Granger man invents tool for easily measuring liquid ingredients

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By: Lydia Sheaks
lsheaks@elkharttruth.com

Courtesy of John Wegener

Cooking a lot means a lot of dirty dishes, and a Granger man wants to fix that.

John Wegener has designed a plastic squeeze bottle that dispenses an exact measurement of liquid ingredients. Cooks who use it won’t need to get out multiple measuring spoons, he said.

“My wife and I cook a lot and we were just talking about the mess of stuff we had to clean up—the teaspoons, the tablespoons, the quarter spoons,” he said. “We just got tired of cleaning everything up.”

So they made a prototype bottle using a 3-D printer. The bottle squeezed out a teaspoon of liquid.

But when the couple showed it to friends, they realized people wanted the option of more than one measurement.

That’s how the current design was born. The Liquidy-Split! bottle measures between ¼ teaspoon and one tablespoon in ¼ teaspoon increments.

Users simply dial the amount they want and squeeze away. The liquid can be stored in the squeeze bottle as well.

Wegener launched a campaign via the crowdfunding website Kickstarter to pay for his first production of several thousand bottles. As of today, he’s raised almost $4,700 of the $5,500 he needs.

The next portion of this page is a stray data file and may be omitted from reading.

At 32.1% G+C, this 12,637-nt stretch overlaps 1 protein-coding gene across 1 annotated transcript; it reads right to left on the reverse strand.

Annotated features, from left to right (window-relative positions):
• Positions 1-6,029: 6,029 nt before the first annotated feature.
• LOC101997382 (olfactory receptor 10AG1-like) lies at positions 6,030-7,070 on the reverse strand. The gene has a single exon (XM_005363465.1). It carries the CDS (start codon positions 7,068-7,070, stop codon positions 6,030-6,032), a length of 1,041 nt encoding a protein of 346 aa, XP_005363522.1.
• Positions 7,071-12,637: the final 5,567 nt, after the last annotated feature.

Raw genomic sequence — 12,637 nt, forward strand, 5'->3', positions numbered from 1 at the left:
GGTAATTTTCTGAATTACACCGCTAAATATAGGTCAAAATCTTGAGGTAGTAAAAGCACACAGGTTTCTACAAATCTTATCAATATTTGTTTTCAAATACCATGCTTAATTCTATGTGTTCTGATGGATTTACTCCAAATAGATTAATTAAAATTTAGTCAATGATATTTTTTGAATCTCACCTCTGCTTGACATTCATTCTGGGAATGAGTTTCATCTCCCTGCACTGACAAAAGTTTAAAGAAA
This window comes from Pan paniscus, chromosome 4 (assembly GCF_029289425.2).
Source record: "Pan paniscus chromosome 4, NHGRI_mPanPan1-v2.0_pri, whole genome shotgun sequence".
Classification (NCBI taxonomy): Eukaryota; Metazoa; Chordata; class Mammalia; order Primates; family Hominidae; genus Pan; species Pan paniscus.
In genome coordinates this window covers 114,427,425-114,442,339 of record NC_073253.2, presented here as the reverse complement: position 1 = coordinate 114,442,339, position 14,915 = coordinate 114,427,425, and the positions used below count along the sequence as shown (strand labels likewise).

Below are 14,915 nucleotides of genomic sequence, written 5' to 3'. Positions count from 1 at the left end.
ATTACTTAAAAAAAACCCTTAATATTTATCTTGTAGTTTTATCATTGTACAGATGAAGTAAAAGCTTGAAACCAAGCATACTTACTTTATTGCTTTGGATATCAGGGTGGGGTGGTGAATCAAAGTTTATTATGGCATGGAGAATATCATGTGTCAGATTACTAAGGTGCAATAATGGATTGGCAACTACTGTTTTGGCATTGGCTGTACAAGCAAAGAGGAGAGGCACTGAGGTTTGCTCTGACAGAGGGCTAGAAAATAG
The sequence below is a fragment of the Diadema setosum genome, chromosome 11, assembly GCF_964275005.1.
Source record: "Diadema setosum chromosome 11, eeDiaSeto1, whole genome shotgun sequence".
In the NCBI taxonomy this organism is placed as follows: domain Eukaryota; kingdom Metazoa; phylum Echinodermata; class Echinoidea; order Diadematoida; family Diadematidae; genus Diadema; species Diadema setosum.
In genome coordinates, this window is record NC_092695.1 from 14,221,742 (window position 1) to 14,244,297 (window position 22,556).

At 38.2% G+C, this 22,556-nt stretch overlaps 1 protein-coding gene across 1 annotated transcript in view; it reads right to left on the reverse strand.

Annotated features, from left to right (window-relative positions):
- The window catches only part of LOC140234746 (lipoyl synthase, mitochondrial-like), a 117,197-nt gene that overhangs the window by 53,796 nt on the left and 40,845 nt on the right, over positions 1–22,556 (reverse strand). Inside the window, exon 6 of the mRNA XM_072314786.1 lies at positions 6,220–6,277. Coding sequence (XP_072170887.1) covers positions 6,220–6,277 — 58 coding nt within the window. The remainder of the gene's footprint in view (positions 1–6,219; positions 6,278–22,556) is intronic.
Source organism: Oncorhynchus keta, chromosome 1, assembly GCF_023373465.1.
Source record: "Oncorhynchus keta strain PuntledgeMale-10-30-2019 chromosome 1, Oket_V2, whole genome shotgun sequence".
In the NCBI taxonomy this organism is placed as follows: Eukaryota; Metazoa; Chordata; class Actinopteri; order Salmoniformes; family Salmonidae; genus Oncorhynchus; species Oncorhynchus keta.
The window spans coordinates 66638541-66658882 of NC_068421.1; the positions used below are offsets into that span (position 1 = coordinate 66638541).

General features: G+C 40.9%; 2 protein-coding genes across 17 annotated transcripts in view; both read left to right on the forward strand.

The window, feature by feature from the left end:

Everyone who backs the Kickstarter campaign at $10 or more before the campaign ends this Saturday, April 12, will get a bottle this summer, which is when Wegener hopes to have them finished.

A 3-D printer can’t handle making parts with a food-safe plastic, so Wegener is ordering most of his parts from two Indiana companies — Indiana Plastics in Elkhart and Indiana Bottle Company in Scottsburg.

Wegener hopes to get the bottles into stores like Crate and Barrel and Williams-Sonoma, and he’ll be selling them on his website too.

He’s also interested in getting the bottle to people who have essential tremor disorder and can’t hold measuring cups steady when cooking.

And although Liquidy-Split is designed for cooks, Wegener has heard from people who want to use it to put chemicals in fish tanks. A company in New York has shown interest in selling the bottles for this purpose, he said.

To learn more about Liquidy-Split!, visit the Facebook page or website, liquidy-split.com. The Kickstarter page is open until Saturday, April 12.

Follow reporter Lydia Sheaks on Twitter at @LydiaSheaks
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